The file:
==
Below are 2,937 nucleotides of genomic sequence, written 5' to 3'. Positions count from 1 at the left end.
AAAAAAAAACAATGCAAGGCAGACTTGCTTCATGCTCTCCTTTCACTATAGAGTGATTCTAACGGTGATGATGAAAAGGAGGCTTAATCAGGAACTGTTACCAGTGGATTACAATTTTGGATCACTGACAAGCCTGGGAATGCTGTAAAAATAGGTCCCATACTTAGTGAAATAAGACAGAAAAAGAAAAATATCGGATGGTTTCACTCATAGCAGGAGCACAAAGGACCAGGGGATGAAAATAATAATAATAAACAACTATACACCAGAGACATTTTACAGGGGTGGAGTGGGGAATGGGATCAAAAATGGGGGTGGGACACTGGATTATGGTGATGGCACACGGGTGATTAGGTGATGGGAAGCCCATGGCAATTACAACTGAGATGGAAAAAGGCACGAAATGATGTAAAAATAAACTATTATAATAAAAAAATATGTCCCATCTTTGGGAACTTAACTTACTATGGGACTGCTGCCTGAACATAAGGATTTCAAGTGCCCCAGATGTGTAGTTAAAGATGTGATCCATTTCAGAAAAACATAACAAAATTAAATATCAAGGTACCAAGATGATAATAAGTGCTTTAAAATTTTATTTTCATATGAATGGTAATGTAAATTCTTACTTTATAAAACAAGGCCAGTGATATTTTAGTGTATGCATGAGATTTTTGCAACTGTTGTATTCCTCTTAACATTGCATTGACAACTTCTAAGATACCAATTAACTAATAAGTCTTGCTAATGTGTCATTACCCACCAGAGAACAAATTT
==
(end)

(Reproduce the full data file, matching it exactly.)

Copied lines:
Below are 2,937 nucleotides of genomic sequence, written 5' to 3'. Positions count from 1 at the left end.
AAAAAAAAACAATGCAAGGCAGACTTGCTTCATGCTCTCCTTTCACTATAGAGTGATTCTAACGGTGATGATGAAAAGGAGGCTTAATCAGGAACTGTTACCAGTGGATTACAATTTTGGATCACTGACAAGCCTGGGAATGCTGTAAAAATAGGTCCCATACTTAGTGAAATAAGACAGAAAAAGAAAAATATCGGATGGTTTCACTCATAGCAGGAGCACAAAGGACCAGGGGATGAAAATAATAATAATAAACAACTATACACCAGAGACATTTTACAGGGGTGGAGTGGGGAATGGGATCAAAAATGGGGGTGGGACACTGGATTATGGTGATGGCACACGGGTGATTAGGTGATGGGAAGCCCATGGCAATTACAACTGAGATGGAAAAAGGCACGAAATGATGTAAAAATAAACTATTATAATAAAAAAATATGTCCCATCTTTGGGAACTTAACTTACTATGGGACTGCTGCCTGAACATAAGGATTTCAAGTGCCCCAGATGTGTAGTTAAAGATGTGATCCATTTCAGAAAAACATAACAAAATTAAATATCAAGGTACCAAGATGATAATAAGTGCTTTAAAATTTTATTTTCATATGAATGGTAATGTAAATTCTTACTTTATAAAACAAGGCCAGTGATATTTTAGTGTATGCATGAGATTTTTGCAACTGTTGTATTCCTCTTAACATTGCATTGACAACTTCTAAGATACCAATTAACTAATAAGTCTTGCTAATGTGTCATTACCCACCAGAGAACAAATTT